32. Knutson, J. N. (1981) ‘Social and Psychodynamic Pressures Toward a Negative Identity: The Case of an American Revolutionary Terrorist’, in Y. Alexander and J. M. Gleason (eds) Behavioural and Quantitative Perspectives on Terrorism (New York: Pergamon) pp. 105–50.Google Scholar
  33. Kohl, J. and Litt, J. (eds) 1974) Urban Guerrilla Warfare in Latin America (Cambridge, Massachusetts: MIT Press).Google Scholar
  34. Laqueur, W. (ed.) (1978) The Terrorism Reader: A Historical Anthology (New York: New American Library).Google Scholar
  35. Lebow, R N. (1981) Between Peace and War: The Nature of International Crisis (Baltimore: John Hopkins University Press).Google Scholar
  36. Marighela, C. (1971) For the Liberation of Brazil (Harmondsworth: Penguin).Google Scholar
  37. Moran, S. E. (ed.) (1986) Court Depositions of Three Red Brigadists, N-2391-RC (Santa Monica: Rand).Google Scholar
  38. Post, J. M. (1984) ‘Notes on a Psychodynamic Theory of Terrorist Behaviour’, Terrorism: An International Journal, 1, pp. 241–56.CrossRefGoogle Scholar
  39. Rapoport, D. C. (1985) Why does messianism produce terror?’ paper prepared for the American Political Science Association, New Orleans.Google Scholar
  40. Rapoport, D. C. (1984) ‘Fear and Trembling: Terrorism in Three Religious Traditions’, American Political Science Review 78, 3, p. 658–77.CrossRefGoogle Scholar
  41. Rapoport, D. C. (1986) ‘Messianism and terror’, The Center Magazine, 19, pp. 30–6.Google Scholar
  42. Salvioni, D. and Stephanson, A. (1985) ‘Reflections on the Red Brigades’, Orbis, 29, pp. 489–506.Google Scholar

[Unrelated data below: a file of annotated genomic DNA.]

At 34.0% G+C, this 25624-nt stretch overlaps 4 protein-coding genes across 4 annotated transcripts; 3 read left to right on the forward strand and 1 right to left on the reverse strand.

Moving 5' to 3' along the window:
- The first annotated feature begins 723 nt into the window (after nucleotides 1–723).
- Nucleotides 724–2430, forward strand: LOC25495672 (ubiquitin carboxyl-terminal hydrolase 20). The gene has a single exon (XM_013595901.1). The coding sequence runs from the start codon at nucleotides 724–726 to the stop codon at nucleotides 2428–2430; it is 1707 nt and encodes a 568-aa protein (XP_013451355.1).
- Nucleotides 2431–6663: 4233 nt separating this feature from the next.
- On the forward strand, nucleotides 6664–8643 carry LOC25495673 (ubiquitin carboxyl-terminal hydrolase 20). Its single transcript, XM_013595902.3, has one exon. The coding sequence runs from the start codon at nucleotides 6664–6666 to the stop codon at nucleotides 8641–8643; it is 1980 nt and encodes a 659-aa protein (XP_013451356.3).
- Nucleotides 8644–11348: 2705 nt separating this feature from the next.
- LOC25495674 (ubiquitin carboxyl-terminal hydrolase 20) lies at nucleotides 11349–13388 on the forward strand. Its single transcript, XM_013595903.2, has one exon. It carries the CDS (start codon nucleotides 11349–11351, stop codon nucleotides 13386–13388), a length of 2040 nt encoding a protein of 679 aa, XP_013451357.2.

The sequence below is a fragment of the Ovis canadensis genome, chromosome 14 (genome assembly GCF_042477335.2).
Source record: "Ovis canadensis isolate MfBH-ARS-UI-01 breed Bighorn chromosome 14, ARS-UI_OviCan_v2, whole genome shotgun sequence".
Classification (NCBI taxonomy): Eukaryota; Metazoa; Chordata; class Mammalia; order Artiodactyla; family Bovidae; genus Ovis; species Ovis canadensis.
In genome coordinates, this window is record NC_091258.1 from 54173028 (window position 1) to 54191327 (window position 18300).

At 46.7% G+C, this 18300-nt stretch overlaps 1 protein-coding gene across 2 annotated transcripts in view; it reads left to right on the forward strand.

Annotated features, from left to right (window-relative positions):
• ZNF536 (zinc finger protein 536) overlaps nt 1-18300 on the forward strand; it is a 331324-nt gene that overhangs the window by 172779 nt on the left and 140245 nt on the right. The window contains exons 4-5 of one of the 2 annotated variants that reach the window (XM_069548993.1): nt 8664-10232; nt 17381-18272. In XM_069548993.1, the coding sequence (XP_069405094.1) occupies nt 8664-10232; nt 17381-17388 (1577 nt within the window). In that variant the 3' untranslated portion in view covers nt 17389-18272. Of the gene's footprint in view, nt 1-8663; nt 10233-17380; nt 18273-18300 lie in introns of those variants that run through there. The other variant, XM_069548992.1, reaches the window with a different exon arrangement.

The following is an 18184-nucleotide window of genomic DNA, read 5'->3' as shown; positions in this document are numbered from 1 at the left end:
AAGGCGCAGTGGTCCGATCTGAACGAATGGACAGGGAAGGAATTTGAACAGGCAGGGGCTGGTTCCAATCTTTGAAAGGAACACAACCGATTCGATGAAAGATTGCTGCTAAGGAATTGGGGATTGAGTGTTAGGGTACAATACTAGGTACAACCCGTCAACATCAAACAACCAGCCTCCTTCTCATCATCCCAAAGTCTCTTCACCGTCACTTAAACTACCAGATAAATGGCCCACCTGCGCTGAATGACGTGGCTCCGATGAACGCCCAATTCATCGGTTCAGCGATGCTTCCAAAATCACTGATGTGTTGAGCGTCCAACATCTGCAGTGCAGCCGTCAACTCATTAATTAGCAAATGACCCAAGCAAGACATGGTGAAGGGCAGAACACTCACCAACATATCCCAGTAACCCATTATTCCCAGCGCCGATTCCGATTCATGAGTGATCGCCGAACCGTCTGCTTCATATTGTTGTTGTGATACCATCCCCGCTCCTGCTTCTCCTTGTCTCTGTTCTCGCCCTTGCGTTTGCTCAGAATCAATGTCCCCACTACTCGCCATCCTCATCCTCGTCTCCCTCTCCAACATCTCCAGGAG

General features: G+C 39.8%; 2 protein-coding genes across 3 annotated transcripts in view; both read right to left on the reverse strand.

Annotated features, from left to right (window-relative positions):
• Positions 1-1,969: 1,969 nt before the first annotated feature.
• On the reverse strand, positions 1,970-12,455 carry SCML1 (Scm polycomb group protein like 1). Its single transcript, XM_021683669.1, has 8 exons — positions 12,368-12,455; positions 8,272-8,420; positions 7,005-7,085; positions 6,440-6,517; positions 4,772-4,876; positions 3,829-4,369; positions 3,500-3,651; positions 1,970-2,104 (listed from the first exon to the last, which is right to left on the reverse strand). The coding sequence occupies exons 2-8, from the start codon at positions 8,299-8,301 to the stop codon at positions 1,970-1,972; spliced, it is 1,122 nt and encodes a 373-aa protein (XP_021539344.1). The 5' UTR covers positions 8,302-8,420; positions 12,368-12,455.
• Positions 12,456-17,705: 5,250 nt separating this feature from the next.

43. Schmid, A. and de Graaf, J. (1982) Violence as Communication: Insurgent Terrorism and the Western News Media (Beverly Hills: Sage).Google Scholar
  44. Sheehan, T. (1981) ‘Myth and Violence: The Fascism of Julius Evola and Alain de Benoist’, Social Research, 48, pp. 45–73.Google Scholar
  45. Sidanius, J. (1985) ‘Cognitive Functioning and Sociopolitical Ideology Revisited’, Political Psychology, 6, pp. 637–62.CrossRefGoogle Scholar
  46. Snow, D. A. and Machalek, R. (1982) ‘On the Presumed Fragility of Unconventional Beliefs’, Journal for the Scientific Study of Religion, 21, pp. 15–26.CrossRefGoogle Scholar
  47. Textes des prisonniers de la Fraction armée rouge et dernières lettres d’Ulrike Meinhof (1977) (Paris: Maspero).Google Scholar
  48. Tololyan, K. (1985) ‘Cultural Narrative and the Motivation of the Terrorist’, paper prepared for the American Political Science Association, New Orleans.Google Scholar
  49. Wilkinson, P. (1986) Terrorism and the Liberal State (New York: New York University Press). Rev. ed.Google Scholar
  50. Wilkinson, P. (1983) The New Fascists (London: Pan Books) revised ednGoogle Scholar

Copyright information

© Robert O. Slater and Michael Stohl 1988

Authors and Affiliations

  • Martha Srenshaw

There are no affiliations available

Personalised recommendations